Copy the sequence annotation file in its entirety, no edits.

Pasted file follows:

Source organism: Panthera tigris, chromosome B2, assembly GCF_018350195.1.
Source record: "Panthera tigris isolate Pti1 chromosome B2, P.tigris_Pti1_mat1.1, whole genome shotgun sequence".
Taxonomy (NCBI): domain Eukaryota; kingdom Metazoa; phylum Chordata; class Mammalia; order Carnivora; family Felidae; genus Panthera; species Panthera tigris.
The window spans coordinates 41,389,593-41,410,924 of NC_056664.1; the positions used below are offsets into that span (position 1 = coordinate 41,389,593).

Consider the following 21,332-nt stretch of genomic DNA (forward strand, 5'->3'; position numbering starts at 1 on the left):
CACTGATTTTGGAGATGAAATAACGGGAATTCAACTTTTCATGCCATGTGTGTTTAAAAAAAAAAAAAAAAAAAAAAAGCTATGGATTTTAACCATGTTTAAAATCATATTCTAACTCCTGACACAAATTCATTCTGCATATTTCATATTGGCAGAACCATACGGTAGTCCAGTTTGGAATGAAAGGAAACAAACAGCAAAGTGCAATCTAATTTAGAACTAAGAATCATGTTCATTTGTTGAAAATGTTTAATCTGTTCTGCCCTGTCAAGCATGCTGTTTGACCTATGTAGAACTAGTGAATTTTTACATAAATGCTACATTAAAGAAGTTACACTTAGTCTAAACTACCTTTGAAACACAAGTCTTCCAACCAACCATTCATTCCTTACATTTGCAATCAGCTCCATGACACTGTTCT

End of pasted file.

Source organism: Panthera tigris, chromosome B2, assembly GCF_018350195.1.
Source record: "Panthera tigris isolate Pti1 chromosome B2, P.tigris_Pti1_mat1.1, whole genome shotgun sequence".
Taxonomy (NCBI): domain Eukaryota; kingdom Metazoa; phylum Chordata; class Mammalia; order Carnivora; family Felidae; genus Panthera; species Panthera tigris.
The window spans coordinates 41,389,593-41,410,924 of NC_056664.1; the positions used below are offsets into that span (position 1 = coordinate 41,389,593).

Consider the following 21,332-nt stretch of genomic DNA (forward strand, 5'->3'; position numbering starts at 1 on the left):
CACTGATTTTGGAGATGAAATAACGGGAATTCAACTTTTCATGCCATGTGTGTTTAAAAAAAAAAAAAAAAAAAAAAAGCTATGGATTTTAACCATGTTTAAAATCATATTCTAACTCCTGACACAAATTCATTCTGCATATTTCATATTGGCAGAACCATACGGTAGTCCAGTTTGGAATGAAAGGAAACAAACAGCAAAGTGCAATCTAATTTAGAACTAAGAATCATGTTCATTTGTTGAAAATGTTTAATCTGTTCTGCCCTGTCAAGCATGCTGTTTGACCTATGTAGAACTAGTGAATTTTTACATAAATGCTACATTAAAGAAGTTACACTTAGTCTAAACTACCTTTGAAACACAAGTCTTCCAACCAACCATTCATTCCTTACATTTGCAATCAGCTCCATGACACTGTTCT